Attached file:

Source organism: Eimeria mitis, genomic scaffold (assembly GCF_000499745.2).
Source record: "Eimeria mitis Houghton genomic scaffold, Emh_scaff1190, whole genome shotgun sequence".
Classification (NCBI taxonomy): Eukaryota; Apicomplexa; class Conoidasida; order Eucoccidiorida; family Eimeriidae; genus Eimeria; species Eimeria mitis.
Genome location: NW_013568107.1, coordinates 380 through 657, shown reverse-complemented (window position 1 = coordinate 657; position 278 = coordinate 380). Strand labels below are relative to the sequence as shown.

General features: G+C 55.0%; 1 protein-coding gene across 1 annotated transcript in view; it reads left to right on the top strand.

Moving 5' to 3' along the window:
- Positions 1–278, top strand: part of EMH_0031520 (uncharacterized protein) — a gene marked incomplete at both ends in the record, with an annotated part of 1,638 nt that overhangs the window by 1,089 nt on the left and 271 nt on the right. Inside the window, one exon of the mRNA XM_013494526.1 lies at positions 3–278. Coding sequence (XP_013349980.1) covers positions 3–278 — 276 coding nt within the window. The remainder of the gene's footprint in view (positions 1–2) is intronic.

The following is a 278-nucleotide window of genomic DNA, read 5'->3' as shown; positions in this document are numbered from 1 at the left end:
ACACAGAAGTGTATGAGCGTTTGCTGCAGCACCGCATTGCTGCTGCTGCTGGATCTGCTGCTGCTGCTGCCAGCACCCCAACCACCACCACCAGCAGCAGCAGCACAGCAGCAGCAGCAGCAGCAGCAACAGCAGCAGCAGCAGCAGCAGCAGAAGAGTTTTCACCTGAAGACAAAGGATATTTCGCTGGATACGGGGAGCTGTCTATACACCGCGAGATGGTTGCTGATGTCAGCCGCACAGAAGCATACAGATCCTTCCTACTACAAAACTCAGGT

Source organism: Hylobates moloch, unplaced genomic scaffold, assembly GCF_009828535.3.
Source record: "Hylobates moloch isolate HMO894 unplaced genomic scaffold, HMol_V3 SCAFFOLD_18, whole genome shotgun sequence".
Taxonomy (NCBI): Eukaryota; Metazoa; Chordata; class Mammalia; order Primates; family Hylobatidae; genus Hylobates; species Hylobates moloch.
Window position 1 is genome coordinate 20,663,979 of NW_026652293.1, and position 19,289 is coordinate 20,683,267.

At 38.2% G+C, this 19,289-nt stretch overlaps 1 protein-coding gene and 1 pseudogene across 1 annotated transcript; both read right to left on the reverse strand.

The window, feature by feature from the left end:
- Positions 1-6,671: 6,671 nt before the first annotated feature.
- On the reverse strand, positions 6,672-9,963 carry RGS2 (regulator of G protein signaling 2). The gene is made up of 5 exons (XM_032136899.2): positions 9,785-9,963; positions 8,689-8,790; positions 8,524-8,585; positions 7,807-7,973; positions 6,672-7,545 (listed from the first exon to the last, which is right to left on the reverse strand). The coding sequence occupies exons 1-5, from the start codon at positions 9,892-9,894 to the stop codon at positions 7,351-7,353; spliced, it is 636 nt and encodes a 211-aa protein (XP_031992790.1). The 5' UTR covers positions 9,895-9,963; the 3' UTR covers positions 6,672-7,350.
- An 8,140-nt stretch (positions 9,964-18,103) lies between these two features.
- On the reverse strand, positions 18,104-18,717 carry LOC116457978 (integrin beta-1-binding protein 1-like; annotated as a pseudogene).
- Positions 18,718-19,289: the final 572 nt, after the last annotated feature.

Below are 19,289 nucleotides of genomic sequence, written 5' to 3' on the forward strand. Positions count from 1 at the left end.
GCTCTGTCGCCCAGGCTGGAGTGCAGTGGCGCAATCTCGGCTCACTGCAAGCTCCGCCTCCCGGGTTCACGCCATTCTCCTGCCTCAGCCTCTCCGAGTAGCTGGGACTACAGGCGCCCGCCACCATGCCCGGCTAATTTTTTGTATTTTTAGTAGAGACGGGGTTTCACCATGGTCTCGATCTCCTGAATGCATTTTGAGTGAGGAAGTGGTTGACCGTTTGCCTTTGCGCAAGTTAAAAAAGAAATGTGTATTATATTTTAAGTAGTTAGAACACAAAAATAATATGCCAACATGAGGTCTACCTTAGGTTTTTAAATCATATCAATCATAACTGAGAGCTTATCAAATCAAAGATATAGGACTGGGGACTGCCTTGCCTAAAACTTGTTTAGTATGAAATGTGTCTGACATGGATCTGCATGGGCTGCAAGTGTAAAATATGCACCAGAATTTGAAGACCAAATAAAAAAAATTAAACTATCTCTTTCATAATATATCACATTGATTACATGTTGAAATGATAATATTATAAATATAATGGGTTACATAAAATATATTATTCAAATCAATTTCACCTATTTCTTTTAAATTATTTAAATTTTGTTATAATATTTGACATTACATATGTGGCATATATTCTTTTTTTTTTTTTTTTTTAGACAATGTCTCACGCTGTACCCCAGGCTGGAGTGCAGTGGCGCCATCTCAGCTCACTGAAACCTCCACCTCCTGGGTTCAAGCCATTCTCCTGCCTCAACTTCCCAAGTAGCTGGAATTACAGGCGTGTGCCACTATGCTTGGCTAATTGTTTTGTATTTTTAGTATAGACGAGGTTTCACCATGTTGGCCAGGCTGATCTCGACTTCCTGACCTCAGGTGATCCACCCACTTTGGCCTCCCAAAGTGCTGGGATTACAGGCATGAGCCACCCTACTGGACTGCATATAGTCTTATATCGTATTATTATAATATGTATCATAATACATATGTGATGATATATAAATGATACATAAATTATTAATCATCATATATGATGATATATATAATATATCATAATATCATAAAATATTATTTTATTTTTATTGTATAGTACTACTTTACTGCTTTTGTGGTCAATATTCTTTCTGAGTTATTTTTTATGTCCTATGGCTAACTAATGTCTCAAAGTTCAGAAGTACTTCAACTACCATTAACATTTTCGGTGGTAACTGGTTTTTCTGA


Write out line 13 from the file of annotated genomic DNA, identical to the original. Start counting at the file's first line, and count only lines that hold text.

Window position 1 is genome coordinate 20,663,979 of NW_026652293.1, and position 19,289 is coordinate 20,683,267.